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Language barriers affect homeownership, study finds

Many studies over the years have delved into disparate homeownership rates between whites and ethnic minority groups, and new data suggests that a lack of proficiency in English may be one of the reasons why.

In a study released last month by the Urban Institute and Alfred P. Sloan Foundation, researchers found that homeownership rates were 5 percentage points lower on average in neighborhoods with the highest concentrations of limited English proficiency, or LEP.foreign(1)

The study included numbers on the 10 most-frequently spoken languages in the U.S. with respect to LEP. Spanish-language speakers comprise 62 percent of the country’s LEP population, and 42 percent of Spanish speakers — or about 16.3 million individuals — were classified as not speaking English “very well,” the study said. Other languages with large numbers of LEP speakers included Chinese (including Mandarin and Cantonese), Vietnamese, Korean and Tagalog (including Filipino).

The study used zip-code-level data to compare neighborhoods based on their median homeownership rates and levels of LEP residents. Neighborhoods with the lowest percentages of LEP residents had a median homeownership rate of 74 percent in 2016, compared to 69 percent in neighborhoods with the highest percentages of LEP residents — after controlling for other homeownership factors such as income, age and race.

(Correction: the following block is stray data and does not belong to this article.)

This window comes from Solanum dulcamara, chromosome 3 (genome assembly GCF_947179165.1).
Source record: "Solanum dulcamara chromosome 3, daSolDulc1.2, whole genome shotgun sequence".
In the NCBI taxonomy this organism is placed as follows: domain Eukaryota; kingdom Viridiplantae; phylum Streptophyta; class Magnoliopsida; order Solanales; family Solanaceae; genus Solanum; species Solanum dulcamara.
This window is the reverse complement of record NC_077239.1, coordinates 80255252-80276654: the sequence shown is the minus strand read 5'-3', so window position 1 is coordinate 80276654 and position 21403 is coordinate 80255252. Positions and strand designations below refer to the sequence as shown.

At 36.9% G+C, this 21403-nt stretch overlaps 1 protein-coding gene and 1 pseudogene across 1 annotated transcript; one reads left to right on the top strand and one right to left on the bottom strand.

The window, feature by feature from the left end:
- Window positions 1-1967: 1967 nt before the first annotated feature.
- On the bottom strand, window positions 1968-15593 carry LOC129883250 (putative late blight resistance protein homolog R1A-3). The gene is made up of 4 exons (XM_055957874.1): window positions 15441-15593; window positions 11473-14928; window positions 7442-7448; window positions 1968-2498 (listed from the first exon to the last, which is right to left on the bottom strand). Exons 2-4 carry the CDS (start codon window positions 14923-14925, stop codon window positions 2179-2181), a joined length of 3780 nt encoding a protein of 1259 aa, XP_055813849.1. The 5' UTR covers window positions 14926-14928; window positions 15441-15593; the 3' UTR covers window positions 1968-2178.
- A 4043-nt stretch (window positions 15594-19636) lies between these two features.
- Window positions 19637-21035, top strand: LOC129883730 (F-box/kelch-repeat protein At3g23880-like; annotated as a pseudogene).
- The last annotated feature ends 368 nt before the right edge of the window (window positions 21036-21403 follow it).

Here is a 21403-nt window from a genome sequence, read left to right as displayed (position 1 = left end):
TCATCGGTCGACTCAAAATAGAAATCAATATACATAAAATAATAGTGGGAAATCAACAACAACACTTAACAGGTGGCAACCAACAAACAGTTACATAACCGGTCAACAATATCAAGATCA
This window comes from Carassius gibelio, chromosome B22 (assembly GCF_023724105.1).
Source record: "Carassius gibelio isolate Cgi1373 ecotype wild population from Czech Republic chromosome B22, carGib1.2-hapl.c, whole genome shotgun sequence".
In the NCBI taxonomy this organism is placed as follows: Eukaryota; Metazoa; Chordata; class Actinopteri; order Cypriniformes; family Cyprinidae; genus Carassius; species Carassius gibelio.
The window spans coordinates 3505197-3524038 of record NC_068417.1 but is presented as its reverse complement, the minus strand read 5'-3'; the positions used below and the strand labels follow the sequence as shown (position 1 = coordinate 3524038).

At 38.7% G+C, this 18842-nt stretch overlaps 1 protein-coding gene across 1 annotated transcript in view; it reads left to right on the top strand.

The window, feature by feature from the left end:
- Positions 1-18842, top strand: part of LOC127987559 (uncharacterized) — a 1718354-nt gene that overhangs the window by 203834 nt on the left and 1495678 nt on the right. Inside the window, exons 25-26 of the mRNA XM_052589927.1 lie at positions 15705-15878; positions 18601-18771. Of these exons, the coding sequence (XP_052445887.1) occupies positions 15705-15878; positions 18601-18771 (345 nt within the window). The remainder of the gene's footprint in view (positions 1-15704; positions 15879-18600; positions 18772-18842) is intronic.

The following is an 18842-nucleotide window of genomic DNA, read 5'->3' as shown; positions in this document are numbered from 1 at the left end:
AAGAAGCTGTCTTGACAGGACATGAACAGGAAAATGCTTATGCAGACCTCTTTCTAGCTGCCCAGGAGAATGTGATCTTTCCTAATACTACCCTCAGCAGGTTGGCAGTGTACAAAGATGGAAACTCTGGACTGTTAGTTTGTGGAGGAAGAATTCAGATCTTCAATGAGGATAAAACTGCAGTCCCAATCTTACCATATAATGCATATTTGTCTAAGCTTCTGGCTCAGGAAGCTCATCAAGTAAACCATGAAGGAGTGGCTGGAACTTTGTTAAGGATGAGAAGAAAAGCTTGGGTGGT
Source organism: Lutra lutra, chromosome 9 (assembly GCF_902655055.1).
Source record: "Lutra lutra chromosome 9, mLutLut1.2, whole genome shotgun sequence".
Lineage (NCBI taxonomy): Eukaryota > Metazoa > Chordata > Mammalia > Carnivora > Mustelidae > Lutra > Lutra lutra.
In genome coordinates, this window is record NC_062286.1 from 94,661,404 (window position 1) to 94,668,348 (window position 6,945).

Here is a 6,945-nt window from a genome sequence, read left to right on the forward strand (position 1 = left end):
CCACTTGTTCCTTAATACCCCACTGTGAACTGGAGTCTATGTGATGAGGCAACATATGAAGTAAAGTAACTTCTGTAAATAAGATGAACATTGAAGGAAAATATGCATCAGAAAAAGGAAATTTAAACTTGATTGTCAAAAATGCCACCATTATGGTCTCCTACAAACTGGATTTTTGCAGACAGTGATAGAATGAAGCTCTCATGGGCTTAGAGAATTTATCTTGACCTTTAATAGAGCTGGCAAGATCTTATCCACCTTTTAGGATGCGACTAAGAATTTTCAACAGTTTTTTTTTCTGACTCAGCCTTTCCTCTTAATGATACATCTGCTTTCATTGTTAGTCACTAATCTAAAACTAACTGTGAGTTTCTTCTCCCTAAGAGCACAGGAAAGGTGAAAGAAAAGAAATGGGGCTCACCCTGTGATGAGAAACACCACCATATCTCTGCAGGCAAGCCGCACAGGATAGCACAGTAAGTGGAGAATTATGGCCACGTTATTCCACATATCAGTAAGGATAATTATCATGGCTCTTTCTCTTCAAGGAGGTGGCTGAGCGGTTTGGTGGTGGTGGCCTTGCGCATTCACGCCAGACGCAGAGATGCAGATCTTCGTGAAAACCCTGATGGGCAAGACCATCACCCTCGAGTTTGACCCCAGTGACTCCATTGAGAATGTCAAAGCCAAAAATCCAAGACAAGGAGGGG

Researchers went on to say they’re not entirely sure how and why LEP negatively impacts homeownership rates, although they suggest increased outreach to LEP communities could help turn more renters into homebuyers. A preferred-language question that will be added to the Uniform Residential Loan Application (URLA) by the Federal Housing Finance Agency (FHFA) “is a move in the right direction,” researchers said.

The preferred-language question is designed to help residential mortgage lenders and regulators gather market data and better serve the potential LEP homeowner population. The government-sponsored enterprises Fannie Mae and Freddie Mac published an updated URLA this past November, although conventional mortgage lenders cannot start using the new application until July 2019 and are not required to do so until February 2020, according to the FHFA.

Neil Pierson is editor of Scotsman Guide’s Commercial Edition. Reach him at


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